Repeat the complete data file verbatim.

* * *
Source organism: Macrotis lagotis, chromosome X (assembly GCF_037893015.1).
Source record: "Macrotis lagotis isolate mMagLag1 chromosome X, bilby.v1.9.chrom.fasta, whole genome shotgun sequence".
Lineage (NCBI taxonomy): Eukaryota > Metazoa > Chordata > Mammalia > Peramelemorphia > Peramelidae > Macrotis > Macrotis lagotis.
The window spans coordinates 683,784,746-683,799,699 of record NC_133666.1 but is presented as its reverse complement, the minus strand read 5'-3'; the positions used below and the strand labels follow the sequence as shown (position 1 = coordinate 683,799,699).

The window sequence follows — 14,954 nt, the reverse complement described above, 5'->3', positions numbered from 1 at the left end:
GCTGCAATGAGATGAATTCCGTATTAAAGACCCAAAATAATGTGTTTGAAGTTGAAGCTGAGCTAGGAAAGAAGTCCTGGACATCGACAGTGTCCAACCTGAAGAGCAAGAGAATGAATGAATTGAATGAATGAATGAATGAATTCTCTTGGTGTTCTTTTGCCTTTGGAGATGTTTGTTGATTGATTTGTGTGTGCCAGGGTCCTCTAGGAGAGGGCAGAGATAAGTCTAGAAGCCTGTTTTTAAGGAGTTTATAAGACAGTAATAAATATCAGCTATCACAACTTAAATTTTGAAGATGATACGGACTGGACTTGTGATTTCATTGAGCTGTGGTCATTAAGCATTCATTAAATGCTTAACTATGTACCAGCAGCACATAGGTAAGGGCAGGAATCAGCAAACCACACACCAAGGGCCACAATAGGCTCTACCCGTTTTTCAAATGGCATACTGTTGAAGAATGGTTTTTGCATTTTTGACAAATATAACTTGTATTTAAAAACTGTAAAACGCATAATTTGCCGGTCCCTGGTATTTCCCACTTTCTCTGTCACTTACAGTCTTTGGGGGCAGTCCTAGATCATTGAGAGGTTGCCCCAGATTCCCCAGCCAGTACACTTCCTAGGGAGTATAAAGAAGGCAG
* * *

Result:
Source organism: Macrotis lagotis, chromosome X (assembly GCF_037893015.1).
Source record: "Macrotis lagotis isolate mMagLag1 chromosome X, bilby.v1.9.chrom.fasta, whole genome shotgun sequence".
Lineage (NCBI taxonomy): Eukaryota > Metazoa > Chordata > Mammalia > Peramelemorphia > Peramelidae > Macrotis > Macrotis lagotis.
The window spans coordinates 683,784,746-683,799,699 of record NC_133666.1 but is presented as its reverse complement, the minus strand read 5'-3'; the positions used below and the strand labels follow the sequence as shown (position 1 = coordinate 683,799,699).

The window sequence follows — 14,954 nt, the reverse complement described above, 5'->3', positions numbered from 1 at the left end:
GCTGCAATGAGATGAATTCCGTATTAAAGACCCAAAATAATGTGTTTGAAGTTGAAGCTGAGCTAGGAAAGAAGTCCTGGACATCGACAGTGTCCAACCTGAAGAGCAAGAGAATGAATGAATTGAATGAATGAATGAATGAATTCTCTTGGTGTTCTTTTGCCTTTGGAGATGTTTGTTGATTGATTTGTGTGTGCCAGGGTCCTCTAGGAGAGGGCAGAGATAAGTCTAGAAGCCTGTTTTTAAGGAGTTTATAAGACAGTAATAAATATCAGCTATCACAACTTAAATTTTGAAGATGATACGGACTGGACTTGTGATTTCATTGAGCTGTGGTCATTAAGCATTCATTAAATGCTTAACTATGTACCAGCAGCACATAGGTAAGGGCAGGAATCAGCAAACCACACACCAAGGGCCACAATAGGCTCTACCCGTTTTTCAAATGGCATACTGTTGAAGAATGGTTTTTGCATTTTTGACAAATATAACTTGTATTTAAAAACTGTAAAACGCATAATTTGCCGGTCCCTGGTATTTCCCACTTTCTCTGTCACTTACAGTCTTTGGGGGCAGTCCTAGATCATTGAGAGGTTGCCCCAGATTCCCCAGCCAGTACACTTCCTAGGGAGTATAAAGAAGGCAG